A strange thing happened at the movie theater the other night; I realized I’ve accidentally become a Marvel fan.
I’ve been a life-long DC Comics fan. I got my first Superman and Justice League comics in the first grade and have never looked back. I have dipped my toe in the Marvel universe from time to time, I mean, who doesn’t love Spider-Man? But I never really cared about the larger universe and what was going on.
When the first Iron Man movie came out ten years ago I remember wondering if anybody actually cared about Iron Man as a character. I know I had not thought of him in a couple of decades at least. But this was a time that we were not inundated with superhero movies, so I supported the movie with my dollars and I was not disappointed.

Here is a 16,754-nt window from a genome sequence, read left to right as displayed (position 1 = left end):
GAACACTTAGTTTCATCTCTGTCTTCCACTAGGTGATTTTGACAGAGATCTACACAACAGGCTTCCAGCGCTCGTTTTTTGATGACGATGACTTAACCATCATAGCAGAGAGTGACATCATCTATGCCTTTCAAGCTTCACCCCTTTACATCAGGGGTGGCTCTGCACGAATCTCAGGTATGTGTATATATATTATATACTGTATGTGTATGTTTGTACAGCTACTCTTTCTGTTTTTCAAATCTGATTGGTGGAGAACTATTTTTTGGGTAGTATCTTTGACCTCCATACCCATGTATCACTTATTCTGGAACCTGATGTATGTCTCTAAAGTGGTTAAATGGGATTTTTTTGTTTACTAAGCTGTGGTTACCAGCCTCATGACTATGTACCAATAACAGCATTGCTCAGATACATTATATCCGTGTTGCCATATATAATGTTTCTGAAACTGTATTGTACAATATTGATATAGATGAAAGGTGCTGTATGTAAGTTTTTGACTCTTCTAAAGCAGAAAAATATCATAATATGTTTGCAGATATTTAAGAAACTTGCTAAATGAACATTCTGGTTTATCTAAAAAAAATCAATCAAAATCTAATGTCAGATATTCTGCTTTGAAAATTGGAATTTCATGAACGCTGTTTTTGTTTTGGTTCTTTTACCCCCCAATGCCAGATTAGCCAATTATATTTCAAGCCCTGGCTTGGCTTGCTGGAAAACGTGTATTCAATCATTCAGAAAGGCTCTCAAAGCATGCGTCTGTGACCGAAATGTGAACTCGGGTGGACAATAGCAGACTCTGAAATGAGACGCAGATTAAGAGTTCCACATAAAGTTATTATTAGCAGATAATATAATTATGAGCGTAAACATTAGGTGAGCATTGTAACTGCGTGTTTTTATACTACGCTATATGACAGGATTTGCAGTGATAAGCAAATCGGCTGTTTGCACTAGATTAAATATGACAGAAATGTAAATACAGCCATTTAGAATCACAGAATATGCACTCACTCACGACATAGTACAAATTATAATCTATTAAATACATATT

With each subsequent addition to the MCU, I have shown up with my dollars and time, all the while saying that I’m not a Marvel fan. I have to admit that looking back over the last ten years brings back fond memories of these stories. While sitting in the theater with my family Saturday night, I laughed and monitored my blood pressure as the tension ramped up until that final scene where I was audibly yelling at the screen with the rest of the packed audience.
My first reaction was anger and outrage. I stewed on it a couple of days and then I found myself looking through Amazon to find the back issues that might give some context and to ease my fears. That’s when I realized I cared.
This goes to prove that if you tell engaging stories and make people care about your characters while making the audience feel like they have something invested–and possibly something to lose– in those characters, then that audience will follow you into territory they never thought they would.
PS I still love DC Comics and the DC movies, but I have made room in my heart for both.